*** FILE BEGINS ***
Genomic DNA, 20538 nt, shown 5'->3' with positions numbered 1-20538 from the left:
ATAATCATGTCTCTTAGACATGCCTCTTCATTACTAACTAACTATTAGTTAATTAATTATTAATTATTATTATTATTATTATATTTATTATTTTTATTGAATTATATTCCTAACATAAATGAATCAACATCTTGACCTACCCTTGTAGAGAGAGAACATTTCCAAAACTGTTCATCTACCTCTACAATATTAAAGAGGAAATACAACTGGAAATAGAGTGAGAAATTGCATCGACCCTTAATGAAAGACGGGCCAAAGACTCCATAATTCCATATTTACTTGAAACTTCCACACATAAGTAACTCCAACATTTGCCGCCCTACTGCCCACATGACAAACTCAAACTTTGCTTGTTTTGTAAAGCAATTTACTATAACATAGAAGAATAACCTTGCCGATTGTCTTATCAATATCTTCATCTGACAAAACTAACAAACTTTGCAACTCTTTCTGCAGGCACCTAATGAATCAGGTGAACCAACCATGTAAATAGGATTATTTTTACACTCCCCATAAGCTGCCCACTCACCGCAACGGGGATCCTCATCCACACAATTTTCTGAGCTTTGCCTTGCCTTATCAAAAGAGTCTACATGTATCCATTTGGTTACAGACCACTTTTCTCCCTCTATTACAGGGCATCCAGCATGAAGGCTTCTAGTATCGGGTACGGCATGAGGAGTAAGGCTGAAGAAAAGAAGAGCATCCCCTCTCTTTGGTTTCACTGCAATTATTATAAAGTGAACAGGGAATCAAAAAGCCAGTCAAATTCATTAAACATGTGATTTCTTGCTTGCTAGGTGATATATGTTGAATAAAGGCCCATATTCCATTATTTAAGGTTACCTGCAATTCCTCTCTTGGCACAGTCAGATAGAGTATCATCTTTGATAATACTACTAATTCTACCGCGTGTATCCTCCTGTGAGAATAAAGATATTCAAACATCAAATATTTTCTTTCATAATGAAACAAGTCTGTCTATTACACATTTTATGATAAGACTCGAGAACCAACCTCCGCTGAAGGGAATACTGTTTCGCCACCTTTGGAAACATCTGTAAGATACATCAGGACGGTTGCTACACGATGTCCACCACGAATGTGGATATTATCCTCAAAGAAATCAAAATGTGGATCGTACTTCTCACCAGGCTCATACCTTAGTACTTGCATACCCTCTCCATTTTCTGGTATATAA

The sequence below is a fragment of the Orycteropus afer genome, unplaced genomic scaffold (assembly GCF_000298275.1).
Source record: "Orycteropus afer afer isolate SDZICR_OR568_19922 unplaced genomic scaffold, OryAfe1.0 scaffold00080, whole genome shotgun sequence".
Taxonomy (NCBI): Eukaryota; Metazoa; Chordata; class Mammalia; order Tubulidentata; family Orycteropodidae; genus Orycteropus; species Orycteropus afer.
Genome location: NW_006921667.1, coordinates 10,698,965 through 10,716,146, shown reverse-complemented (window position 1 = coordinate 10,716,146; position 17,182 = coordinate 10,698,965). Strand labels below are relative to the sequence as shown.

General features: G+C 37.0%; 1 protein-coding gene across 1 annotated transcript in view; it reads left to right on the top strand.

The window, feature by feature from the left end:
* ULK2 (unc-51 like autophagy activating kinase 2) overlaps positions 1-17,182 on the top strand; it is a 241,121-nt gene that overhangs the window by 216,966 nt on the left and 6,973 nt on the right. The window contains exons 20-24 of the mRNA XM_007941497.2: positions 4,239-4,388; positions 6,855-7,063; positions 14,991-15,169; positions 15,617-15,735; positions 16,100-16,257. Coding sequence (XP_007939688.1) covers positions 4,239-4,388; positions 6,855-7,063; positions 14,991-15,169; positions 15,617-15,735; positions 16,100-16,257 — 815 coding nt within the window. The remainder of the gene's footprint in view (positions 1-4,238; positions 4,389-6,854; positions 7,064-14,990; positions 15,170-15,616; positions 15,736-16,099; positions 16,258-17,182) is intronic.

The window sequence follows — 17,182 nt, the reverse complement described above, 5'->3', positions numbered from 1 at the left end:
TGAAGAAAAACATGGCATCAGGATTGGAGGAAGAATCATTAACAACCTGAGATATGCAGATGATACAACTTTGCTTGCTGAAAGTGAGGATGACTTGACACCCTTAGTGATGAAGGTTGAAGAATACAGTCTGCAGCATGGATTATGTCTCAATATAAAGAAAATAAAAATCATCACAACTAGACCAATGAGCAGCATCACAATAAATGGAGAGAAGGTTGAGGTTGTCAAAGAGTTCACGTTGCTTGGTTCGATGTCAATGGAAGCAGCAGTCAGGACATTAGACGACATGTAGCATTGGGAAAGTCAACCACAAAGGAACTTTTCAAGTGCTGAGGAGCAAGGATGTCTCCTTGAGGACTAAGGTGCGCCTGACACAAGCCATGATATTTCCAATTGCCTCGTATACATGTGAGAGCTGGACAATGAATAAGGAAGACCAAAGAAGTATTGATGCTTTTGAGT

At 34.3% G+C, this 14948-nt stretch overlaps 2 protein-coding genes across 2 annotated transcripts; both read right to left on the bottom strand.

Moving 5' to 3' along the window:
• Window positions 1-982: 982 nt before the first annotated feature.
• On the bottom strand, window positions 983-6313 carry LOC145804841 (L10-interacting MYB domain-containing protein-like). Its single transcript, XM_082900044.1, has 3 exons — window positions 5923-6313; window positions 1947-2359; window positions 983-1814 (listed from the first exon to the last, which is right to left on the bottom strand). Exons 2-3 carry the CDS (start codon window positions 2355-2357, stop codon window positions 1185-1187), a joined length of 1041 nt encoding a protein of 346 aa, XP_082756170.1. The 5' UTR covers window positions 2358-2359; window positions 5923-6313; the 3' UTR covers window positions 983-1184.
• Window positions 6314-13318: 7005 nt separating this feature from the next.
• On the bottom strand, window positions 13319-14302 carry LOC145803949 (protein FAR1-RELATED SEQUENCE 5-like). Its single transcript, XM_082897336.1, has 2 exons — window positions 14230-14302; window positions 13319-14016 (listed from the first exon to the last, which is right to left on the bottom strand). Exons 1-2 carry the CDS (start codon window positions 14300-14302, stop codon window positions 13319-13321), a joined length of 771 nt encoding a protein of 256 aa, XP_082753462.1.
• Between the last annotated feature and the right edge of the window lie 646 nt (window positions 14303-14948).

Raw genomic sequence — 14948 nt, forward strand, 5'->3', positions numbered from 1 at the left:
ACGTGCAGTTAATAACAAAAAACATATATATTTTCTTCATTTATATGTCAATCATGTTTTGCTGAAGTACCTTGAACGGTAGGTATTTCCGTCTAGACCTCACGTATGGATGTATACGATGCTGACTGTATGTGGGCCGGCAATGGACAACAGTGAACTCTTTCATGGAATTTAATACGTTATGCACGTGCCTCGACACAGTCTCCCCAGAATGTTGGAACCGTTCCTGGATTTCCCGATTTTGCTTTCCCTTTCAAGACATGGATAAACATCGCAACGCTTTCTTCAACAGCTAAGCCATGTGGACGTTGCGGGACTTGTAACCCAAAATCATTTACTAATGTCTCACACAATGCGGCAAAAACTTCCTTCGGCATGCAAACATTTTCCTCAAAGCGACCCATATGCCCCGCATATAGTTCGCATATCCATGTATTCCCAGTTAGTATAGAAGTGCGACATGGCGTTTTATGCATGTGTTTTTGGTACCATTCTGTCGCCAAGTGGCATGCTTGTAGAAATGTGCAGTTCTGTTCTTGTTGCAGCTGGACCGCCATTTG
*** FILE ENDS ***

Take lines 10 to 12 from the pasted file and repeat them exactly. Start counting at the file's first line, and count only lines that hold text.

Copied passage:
The window sequence follows — 17,182 nt, the reverse complement described above, 5'->3', positions numbered from 1 at the left end:
TGAAGAAAAACATGGCATCAGGATTGGAGGAAGAATCATTAACAACCTGAGATATGCAGATGATACAACTTTGCTTGCTGAAAGTGAGGATGACTTGACACCCTTAGTGATGAAGGTTGAAGAATACAGTCTGCAGCATGGATTATGTCTCAATATAAAGAAAATAAAAATCATCACAACTAGACCAATGAGCAGCATCACAATAAATGGAGAGAAGGTTGAGGTTGTCAAAGAGTTCACGTTGCTTGGTTCGATGTCAATGGAAGCAGCAGTCAGGACATTAGACGACATGTAGCATTGGGAAAGTCAACCACAAAGGAACTTTTCAAGTGCTGAGGAGCAAGGATGTCTCCTTGAGGACTAAGGTGCGCCTGACACAAGCCATGATATTTCCAATTGCCTCGTATACATGTGAGAGCTGGACAATGAATAAGGAAGACCAAAGAAGTATTGATGCTTTTGAGT

At 34.3% G+C, this 14948-nt stretch overlaps 2 protein-coding genes across 2 annotated transcripts; both read right to left on the bottom strand.